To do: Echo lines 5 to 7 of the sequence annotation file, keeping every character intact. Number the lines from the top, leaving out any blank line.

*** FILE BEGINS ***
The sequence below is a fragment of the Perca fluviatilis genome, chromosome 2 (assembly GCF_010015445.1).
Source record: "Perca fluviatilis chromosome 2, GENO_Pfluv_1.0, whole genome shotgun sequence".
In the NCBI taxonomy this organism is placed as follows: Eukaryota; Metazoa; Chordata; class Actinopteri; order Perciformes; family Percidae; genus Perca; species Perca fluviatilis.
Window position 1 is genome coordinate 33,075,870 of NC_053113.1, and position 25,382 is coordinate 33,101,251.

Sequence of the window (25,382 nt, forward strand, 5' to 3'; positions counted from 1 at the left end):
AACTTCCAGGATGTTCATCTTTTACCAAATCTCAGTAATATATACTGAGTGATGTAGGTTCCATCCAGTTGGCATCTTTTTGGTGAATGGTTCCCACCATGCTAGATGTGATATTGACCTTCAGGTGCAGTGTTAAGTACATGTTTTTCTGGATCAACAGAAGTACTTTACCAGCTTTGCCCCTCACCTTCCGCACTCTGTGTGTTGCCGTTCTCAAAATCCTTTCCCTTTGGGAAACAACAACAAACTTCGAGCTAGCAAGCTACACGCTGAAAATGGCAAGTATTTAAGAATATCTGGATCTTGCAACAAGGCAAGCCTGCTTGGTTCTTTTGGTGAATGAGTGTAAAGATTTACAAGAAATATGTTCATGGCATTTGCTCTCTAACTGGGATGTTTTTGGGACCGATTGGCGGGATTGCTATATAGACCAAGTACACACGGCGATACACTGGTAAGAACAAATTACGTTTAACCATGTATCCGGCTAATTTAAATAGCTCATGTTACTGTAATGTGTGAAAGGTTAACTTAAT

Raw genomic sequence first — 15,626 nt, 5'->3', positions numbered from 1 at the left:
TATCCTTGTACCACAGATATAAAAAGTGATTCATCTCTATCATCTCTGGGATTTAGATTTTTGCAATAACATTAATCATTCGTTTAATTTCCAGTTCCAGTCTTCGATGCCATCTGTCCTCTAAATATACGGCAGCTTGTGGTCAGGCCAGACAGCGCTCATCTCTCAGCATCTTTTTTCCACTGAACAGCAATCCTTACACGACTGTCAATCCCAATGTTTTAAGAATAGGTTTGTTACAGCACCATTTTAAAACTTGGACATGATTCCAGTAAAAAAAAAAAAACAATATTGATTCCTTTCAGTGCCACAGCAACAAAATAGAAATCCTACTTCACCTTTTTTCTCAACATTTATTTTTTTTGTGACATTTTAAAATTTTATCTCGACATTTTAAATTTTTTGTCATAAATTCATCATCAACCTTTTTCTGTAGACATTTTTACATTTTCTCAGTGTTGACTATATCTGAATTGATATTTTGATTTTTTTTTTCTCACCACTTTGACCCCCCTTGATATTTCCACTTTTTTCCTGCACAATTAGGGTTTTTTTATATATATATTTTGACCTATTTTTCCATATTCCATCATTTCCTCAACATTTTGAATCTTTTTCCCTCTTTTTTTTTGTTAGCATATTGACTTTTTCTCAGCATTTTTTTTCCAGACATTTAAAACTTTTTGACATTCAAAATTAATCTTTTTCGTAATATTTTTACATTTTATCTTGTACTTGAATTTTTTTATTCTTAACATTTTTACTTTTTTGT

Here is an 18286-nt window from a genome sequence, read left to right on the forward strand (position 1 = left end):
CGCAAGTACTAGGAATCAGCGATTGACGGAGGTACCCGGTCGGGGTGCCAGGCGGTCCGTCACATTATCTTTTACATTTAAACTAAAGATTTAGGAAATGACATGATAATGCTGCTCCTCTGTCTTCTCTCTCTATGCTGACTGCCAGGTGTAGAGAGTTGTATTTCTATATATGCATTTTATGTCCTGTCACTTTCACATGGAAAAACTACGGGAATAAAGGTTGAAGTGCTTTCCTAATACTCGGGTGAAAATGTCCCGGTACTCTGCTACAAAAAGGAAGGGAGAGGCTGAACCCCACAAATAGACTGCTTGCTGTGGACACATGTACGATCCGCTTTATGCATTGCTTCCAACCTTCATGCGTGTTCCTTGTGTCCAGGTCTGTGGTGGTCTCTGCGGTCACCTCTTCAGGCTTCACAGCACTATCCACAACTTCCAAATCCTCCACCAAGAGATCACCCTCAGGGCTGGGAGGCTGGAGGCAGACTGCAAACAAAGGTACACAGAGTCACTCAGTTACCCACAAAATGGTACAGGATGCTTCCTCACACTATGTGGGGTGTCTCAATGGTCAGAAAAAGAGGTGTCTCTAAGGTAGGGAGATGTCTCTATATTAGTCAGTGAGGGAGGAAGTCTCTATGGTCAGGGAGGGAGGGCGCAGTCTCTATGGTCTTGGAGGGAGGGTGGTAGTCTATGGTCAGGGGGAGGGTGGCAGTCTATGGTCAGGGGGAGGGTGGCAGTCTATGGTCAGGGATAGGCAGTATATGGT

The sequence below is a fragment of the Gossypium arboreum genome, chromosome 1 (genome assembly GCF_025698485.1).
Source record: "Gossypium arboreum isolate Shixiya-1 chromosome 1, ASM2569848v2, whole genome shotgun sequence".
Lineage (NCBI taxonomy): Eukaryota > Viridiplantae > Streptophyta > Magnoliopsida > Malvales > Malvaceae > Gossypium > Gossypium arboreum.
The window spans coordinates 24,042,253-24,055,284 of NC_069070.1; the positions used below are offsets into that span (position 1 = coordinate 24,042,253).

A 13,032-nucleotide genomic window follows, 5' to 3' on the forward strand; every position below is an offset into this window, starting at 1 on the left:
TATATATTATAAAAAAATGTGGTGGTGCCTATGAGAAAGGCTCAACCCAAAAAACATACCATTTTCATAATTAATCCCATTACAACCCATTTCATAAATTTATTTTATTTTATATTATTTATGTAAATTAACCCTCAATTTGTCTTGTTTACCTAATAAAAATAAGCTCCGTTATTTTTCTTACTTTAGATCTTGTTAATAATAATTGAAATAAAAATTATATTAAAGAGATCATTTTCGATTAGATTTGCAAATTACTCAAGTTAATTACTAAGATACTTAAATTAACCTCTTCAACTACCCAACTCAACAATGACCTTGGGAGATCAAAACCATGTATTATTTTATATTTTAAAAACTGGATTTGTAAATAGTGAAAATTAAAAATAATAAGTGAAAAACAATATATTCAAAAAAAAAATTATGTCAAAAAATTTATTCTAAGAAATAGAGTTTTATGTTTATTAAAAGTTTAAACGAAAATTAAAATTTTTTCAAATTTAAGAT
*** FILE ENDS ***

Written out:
Sequence of the window (25,382 nt, forward strand, 5' to 3'; positions counted from 1 at the left end):
AACTTCCAGGATGTTCATCTTTTACCAAATCTCAGTAATATATACTGAGTGATGTAGGTTCCATCCAGTTGGCATCTTTTTGGTGAATGGTTCCCACCATGCTAGATGTGATATTGACCTTCAGGTGCAGTGTTAAGTACATGTTTTTCTGGATCAACAGAAGTACTTTACCAGCTTTGCCCCTCACCTTCCGCACTCTGTGTGTTGCCGTTCTCAAAATCCTTTCCCTTTGGGAAACAACAACAAACTTCGAGCTAGCAAGCTACACGCTGAAAATGGCAAGTATTTAAGAATATCTGGATCTTGCAACAAGGCAAGCCTGCTTGGTTCTTTTGGTGAATGAGTGTAAAGATTTACAAGAAATATGTTCATGGCATTTGCTCTCTAACTGGGATGTTTTTGGGACCGATTGGCGGGATTGCTATATAGACCAAGTACACACGGCGATACACTGGTAAGAACAAATTACGTTTAACCATGTATCCGGCTAATTTAAATAGCTCATGTTACTGTAATGTGTGAAAGGTTAACTTAAT

Raw genomic sequence first — 15,626 nt, 5'->3', positions numbered from 1 at the left: